I love, love, love reading. I don’t so much love going to the library with all the kids in tow. I spend the first 4 months of the school year stressed out that my crying baby, running toddler, and missing-in-action preschooler are stressing out all the other quiet and orderly library patrons. Then I spend the last 4 months of the school year perfecting the in-and-out-before-meltdown method of library attendance. “Kid 1 and 2, you know where your books are. Go pick out 15 each. Kid 3, the picture books are over there. I will come get you in 10 minutes. Kid 4, hold onto the stroller, you get to come with mom to get the school books. Baby – we’re almost done, you can do it, for goodness sakes, we’re gonna make it this time!”
I’m not ashamed to say we were doing pretty well for a while there.
And then the kids found the “kid” computers that only work about half the time, which really just means now I have frustrated children who get mad and have freak outs in the library again. So there was a little set back. Yes, I reverted to the I’m-internally-freaking-out-because-my-kids-don’t-follow-library-etiquette-protocols method.
But you see, with coaching and teaching and repetition they are learning and figuring things out and once again, life is getting better at the library. Just in time for summer.
That is enough incriminating evidence for one blog post. Let’s move on.
I love having a big library close and with no limitation on how many books I can check out at a time. THAT makes a huge difference – the no limitations clause. Every now and then there is a book I want to buy and just have for my very own forever and ever, but really, I don’t have that much storage space.
But the library does! I can pretend all those books belong to me anyway. Public library = my library, right?
In my homeschool we use lots and lots of library books for our history lessons. We do have a “textbook” that we read too. It has a chapter for each event or subject in history and moves chronologically through the history of the world. But just reading that little chapter opens up so many possibilities of learning. Our “textbook” was never meant to be the complete history course. Our complete course is at our library! This, I believe, is the concept behind “living books” and “living history.”
Occasionally I check out books for science as well. And always we check out books just for fun. My husband and I read almost every night. (In fact, last night we were up until midnight just reading YA fiction – which yes I do regret today – a little bit.) Our kids see our stacks of reading books and they start to form their own stacks of reading books.
School Stack, or Row. (I always wondered what those awkward ledges along the basement walls were for. I figured some sort of structural necessity. But I’ve figured out they are actually just built in bookshelves. 🙂 Yay for me and the awkward walls downstairs!)
Here is my warning on library usage. Libraries are not equal. Now everyone knows this is true, but no one knows this as well as the homeschool mom whose resident town has a subpar library. I am grateful for this cute little 70s era building with its quaint little aisles. But as far as variety and quality of books go, I know my time is better spent driving 20 minutes to the bigger building. I looked up non-fiction children’s books on Native Americans in my cute little library and was sorely disappointed. Then two weeks later I was at the farther but bigger building and was blown away by how many books were available. I felt like kicking myself for not just driving over to the bigger library first!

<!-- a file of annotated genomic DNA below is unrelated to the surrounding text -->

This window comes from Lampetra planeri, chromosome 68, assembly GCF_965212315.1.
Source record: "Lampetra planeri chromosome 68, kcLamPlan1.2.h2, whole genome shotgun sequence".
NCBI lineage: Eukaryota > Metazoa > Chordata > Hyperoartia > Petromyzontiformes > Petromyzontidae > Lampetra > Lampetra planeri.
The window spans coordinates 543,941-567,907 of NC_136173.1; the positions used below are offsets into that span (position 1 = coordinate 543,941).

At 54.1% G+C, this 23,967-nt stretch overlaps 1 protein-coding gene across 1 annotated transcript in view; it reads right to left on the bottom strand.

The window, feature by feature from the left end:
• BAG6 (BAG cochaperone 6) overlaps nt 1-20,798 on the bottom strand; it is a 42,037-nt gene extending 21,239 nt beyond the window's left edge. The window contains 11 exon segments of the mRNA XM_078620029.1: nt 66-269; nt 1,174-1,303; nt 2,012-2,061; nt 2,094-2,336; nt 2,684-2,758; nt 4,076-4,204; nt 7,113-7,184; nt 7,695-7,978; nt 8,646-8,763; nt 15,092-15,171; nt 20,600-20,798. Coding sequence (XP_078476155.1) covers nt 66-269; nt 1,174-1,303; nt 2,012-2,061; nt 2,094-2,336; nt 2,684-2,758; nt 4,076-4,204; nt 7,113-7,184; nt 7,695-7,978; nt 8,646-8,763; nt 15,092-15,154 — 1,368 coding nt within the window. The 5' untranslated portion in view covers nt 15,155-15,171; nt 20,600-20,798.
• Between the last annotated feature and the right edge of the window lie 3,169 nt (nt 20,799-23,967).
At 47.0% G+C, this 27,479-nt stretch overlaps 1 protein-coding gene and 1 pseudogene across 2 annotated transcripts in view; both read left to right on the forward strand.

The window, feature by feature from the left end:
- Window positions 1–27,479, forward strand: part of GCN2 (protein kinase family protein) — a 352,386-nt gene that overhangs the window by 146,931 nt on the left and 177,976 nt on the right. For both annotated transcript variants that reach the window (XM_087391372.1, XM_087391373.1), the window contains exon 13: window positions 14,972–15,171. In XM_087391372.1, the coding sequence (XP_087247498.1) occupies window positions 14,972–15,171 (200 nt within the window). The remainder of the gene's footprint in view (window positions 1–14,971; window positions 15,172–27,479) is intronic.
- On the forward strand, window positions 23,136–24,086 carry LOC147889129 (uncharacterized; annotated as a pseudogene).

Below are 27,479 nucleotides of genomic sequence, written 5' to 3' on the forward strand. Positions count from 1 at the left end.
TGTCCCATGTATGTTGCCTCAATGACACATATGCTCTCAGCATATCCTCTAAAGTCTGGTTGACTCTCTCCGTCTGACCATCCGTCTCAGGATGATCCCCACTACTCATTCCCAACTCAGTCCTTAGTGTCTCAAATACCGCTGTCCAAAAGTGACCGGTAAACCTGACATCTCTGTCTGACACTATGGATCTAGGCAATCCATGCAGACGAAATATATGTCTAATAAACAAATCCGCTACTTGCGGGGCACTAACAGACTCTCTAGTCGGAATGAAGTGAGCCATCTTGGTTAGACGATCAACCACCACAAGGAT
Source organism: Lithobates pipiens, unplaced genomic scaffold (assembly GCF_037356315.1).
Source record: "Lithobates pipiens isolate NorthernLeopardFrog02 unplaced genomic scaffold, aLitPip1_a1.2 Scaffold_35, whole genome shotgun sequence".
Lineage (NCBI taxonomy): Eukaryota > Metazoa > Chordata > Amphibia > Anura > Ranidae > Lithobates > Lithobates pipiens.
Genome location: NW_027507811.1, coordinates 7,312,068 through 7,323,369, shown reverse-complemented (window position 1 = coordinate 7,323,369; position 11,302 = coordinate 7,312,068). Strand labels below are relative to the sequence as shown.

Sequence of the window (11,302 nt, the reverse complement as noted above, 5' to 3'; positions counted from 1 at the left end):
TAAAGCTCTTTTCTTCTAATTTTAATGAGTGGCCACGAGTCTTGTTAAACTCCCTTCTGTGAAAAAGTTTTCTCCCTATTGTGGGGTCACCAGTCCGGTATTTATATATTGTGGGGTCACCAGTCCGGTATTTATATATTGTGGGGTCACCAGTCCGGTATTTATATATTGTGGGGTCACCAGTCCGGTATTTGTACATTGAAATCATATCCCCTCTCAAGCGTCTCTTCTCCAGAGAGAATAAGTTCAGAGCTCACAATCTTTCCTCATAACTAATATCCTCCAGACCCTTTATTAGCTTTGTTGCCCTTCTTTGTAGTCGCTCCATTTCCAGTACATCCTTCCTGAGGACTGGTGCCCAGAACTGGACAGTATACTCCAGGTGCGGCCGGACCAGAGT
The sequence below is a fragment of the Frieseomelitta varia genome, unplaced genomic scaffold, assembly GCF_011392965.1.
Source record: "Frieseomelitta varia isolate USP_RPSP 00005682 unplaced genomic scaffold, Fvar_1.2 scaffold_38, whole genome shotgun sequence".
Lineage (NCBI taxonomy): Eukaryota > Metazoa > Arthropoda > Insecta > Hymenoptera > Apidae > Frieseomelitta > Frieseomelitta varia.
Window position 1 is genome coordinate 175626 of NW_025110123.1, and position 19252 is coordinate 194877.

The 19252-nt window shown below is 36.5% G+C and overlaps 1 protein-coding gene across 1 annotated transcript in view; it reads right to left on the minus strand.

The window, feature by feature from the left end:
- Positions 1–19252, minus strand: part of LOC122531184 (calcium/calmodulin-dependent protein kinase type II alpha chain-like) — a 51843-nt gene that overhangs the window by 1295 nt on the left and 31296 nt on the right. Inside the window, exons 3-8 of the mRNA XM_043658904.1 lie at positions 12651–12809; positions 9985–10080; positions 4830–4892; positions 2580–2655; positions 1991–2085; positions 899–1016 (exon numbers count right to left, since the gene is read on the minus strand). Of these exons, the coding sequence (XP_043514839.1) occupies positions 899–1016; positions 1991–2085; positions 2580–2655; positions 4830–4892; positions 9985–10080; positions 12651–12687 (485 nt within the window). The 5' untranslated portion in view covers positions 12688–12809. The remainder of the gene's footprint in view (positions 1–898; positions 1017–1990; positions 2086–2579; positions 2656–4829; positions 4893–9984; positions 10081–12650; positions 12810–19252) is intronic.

This next year we will be required to buy a library pass at the bigger library – and it isn’t cheap. But it is so worth it to me.
Still, we do support our local 70s building. This is where we go during the summer. (See a few paragraphs ago you all gasped in shock and dismay that I would somehow admit to not going to the library just because “official school” was out. We just go to the local library. I don’t mind my kids freaking out in public there. All the other kids are out of school in summer too and they are freaking out right alongside mine so I don’t feel so out of place.) We sign up for the summer reading program here, and are back getting stacks of new books once a week from mid May to mid August.
My preschooler almost kindergartner preffers this library. He was explaining to me a few months ago that the bigger library always makes him feel funny. He couldn’t explain it, he just didn’t feel right every time we were there. The way he was talking I was starting to think something creepy was haunting the library. But upon further investigation he admitted that he gets a funny tickle in his throat every time we get off the freeway into our hometown when coming back from said library. So I have less sympathy for him now. Of course, after that miss 1st grader rallied to his side and confessed that she usually gets headaches from the larger library. So maybe there is something creepy lurking in the library – like dust, or just lots and lots of little kids’ germs all over the place.
Now just for your amusement or a transition into deeper thoughts should you choose to dwell on them, I found this meme on Facebook and thought it was funny/strange. Maybe I am just totally out of the loop (which is actually more plausible than not) but seriously? Is there an anti-library movement out there? I have never once in my life met (virtually or in real life) an anti-librarian. I suppose I hang out with the wrong crowds. Let’s just be grateful all those senior citizens and teens aren’t getting into trouble out there on the streets!
For the record, 8 year old maybe spends more time than anyone in the house besides me reading books. But every time I tried to take a photo of him he ran away. I’ll just have to be sneakier next time!